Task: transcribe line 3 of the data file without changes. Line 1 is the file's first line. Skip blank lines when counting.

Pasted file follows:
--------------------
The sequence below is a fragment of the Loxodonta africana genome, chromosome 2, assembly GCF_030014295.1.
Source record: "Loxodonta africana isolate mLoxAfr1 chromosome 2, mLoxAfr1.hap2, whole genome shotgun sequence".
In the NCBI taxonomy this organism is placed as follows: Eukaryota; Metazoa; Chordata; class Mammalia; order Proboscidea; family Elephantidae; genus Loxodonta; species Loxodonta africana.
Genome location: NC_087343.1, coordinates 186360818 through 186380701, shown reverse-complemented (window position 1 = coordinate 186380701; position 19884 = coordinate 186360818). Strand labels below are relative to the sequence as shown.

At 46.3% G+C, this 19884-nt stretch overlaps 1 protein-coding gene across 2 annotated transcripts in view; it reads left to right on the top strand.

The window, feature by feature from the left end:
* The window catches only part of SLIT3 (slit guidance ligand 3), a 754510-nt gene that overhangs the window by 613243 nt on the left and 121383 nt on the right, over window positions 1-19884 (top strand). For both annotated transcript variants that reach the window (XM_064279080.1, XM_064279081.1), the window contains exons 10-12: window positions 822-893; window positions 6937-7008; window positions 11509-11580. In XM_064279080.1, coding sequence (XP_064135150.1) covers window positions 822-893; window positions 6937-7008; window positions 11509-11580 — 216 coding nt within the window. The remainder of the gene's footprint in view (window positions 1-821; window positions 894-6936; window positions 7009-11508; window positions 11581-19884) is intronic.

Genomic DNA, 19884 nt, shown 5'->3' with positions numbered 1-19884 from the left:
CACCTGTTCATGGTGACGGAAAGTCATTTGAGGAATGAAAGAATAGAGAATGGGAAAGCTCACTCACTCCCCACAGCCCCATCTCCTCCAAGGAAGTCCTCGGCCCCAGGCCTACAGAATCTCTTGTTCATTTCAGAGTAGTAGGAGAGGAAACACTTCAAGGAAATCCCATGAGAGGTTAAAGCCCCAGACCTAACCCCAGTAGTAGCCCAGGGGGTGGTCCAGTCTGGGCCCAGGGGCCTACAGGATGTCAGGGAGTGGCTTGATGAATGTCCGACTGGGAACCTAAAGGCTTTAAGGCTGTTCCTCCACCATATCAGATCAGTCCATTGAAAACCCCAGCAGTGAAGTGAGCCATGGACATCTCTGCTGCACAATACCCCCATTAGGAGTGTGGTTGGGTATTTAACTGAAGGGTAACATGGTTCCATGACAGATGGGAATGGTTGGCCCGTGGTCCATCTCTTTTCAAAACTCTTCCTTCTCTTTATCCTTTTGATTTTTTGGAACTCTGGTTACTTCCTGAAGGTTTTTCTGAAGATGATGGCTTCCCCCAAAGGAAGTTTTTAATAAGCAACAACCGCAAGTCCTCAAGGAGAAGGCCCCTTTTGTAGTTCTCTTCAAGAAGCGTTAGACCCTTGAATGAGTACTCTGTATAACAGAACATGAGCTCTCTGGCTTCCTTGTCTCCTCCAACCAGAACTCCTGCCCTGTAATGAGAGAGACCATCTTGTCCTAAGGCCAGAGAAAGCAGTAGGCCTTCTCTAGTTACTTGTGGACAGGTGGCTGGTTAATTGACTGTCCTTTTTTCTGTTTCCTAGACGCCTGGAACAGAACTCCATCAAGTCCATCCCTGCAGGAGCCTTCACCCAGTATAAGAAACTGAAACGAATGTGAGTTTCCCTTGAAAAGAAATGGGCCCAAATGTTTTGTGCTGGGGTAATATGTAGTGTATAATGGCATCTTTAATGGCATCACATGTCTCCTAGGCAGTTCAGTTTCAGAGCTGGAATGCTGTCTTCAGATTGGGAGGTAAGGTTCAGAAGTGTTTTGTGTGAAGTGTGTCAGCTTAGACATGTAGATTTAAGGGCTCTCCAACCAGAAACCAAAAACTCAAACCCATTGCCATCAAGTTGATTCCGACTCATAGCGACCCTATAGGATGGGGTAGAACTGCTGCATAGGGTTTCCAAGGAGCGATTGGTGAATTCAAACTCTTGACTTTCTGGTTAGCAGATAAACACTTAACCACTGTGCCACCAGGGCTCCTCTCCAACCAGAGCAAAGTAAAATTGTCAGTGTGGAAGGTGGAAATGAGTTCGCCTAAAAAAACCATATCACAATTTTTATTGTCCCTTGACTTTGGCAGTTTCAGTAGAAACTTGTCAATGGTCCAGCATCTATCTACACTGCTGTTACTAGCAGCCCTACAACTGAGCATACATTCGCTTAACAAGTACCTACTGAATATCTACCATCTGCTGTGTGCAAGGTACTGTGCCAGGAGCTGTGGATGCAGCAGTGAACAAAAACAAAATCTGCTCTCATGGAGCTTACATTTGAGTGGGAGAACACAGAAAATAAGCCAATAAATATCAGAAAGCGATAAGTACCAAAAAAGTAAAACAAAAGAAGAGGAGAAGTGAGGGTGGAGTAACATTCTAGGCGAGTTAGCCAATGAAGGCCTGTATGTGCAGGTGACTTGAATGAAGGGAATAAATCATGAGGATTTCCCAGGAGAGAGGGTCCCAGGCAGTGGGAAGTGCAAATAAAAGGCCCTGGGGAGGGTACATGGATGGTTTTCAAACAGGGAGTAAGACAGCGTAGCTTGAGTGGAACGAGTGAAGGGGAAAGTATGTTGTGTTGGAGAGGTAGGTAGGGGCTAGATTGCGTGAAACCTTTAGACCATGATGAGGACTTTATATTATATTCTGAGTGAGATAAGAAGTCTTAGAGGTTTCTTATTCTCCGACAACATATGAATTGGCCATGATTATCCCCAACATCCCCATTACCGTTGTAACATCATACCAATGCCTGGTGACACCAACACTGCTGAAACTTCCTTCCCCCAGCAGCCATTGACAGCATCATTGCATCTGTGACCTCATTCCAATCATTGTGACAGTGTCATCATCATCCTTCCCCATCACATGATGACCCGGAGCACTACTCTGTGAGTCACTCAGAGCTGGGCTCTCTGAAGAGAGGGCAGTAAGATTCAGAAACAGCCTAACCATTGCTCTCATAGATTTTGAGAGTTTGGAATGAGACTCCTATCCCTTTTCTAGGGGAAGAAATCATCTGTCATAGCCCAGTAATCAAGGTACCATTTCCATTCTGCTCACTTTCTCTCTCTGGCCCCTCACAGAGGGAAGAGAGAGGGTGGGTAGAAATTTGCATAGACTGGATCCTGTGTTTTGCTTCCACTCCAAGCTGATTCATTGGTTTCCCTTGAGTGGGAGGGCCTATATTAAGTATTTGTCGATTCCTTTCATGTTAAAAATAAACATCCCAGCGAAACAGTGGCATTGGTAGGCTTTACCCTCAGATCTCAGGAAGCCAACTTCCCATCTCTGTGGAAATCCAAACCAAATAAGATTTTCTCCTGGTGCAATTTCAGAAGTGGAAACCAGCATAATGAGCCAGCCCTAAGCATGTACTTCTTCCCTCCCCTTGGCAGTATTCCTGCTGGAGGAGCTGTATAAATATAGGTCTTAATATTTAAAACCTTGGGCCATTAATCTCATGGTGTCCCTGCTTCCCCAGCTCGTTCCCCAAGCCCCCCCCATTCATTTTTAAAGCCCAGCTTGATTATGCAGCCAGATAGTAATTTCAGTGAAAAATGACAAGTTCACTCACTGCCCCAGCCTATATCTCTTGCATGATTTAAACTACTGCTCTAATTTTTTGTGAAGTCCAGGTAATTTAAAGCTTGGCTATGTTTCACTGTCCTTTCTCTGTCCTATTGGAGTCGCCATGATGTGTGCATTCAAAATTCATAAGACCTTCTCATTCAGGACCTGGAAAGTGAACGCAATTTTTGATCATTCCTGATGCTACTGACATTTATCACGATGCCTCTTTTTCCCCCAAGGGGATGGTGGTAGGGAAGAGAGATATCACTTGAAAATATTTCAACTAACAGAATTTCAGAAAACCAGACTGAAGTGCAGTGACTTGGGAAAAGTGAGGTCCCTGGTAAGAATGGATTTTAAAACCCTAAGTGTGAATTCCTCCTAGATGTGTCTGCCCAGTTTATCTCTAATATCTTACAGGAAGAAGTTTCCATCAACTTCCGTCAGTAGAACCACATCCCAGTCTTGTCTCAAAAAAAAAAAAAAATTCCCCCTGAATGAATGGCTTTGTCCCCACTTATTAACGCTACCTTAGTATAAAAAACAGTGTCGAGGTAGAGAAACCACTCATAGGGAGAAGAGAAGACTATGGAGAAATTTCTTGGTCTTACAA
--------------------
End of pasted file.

In the NCBI taxonomy this organism is placed as follows: Eukaryota; Metazoa; Chordata; class Mammalia; order Proboscidea; family Elephantidae; genus Loxodonta; species Loxodonta africana.